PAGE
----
All German megalithic monuments now documented.
It is more than 10 years since Willem Donker, an estate agent in Heerenveen in the Netherlands, first began his hobby. He had set himself the task of seeking out and visiting every German hunebed. At that time he did not know that the total number was as high as 1,350. However, in 2021 he completed the task and so became the first person ever to visit all German hunebeds. No one else can claim the same achievement, even in Germany. And moreover, Willem has listed them all, with photographs, on the hunebednieuwscafe website of the Hunebed Centre.
It may not sound difficult, but it is in fact a massive undertaking. In the Netherlands all hunebeds can be found in a relatively small area in the north of the country. Each one is marked clearly on maps and also by an information board at the site. That is not the case in Germany. There they stand in the middle of forests, hidden away in fields, in military training areas, on uninhabited islands and in other out-of-the-way places. Willem could not just look up information in guidebooks or history books; he first had to spend a great deal of time researching on Google Earth, in old literature etc, and making contact with local people.
For Willem the last 10 years have consisted on average of 8 months research and then, in April, a few weeks in Germany, each time visiting more than 100 hunebeds. Every evening he would return to his hotel, often covered in mud and scratches, but with a deep feeling of satisfaction.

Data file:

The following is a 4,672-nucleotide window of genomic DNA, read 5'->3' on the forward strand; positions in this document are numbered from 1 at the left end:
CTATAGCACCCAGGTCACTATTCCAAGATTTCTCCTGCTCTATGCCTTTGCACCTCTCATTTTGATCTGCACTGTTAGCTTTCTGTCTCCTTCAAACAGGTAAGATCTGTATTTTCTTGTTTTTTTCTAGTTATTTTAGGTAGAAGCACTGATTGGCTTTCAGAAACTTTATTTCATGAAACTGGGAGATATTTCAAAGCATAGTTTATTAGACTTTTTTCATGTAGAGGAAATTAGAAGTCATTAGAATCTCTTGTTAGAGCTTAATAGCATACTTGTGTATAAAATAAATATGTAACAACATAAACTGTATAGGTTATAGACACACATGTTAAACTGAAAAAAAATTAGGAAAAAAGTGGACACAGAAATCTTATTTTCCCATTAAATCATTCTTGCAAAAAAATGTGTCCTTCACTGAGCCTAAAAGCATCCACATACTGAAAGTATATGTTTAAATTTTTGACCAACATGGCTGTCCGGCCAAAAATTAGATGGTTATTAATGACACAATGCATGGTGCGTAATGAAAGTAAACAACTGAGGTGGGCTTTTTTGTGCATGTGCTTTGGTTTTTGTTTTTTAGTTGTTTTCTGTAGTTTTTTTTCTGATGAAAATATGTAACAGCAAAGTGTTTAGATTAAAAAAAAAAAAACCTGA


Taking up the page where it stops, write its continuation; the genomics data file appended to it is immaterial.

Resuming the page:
And yet, Willem is not content to sit back and relax – he has now set himself the task of visiting every hunebed in Poland! As he says “The total number in that country is far less than in Germany so the job should be much easier”.
Willem Donker’s ‘Collected Works’ on the German hunebeds can be found on the website of the Hunebed Centre (www.hunebednieuwscafe.nl) where each location is shown on an interactive digital map. This makes it much easier for readers to find each of the 1,500 locations, covering 1,314 hunebeds and a number of sites where it is known that hunebeds once stood.
Willem’s work also represents an enormous and, above all, practical contribution to the accumulated knowledge of the Hunebed Centre on the distribution of hunebeds in other parts of Europe. At the same time it enhances the reputation of the Hunebed Centre as the foremost centre of learning about these ancient burial monuments.
The project also exemplifies the philosophy of the European Megalithic Routes organisation. The aim of this organisation is to link together hunebeds all over Europe by means of routes, scientific research and the exchanging of information.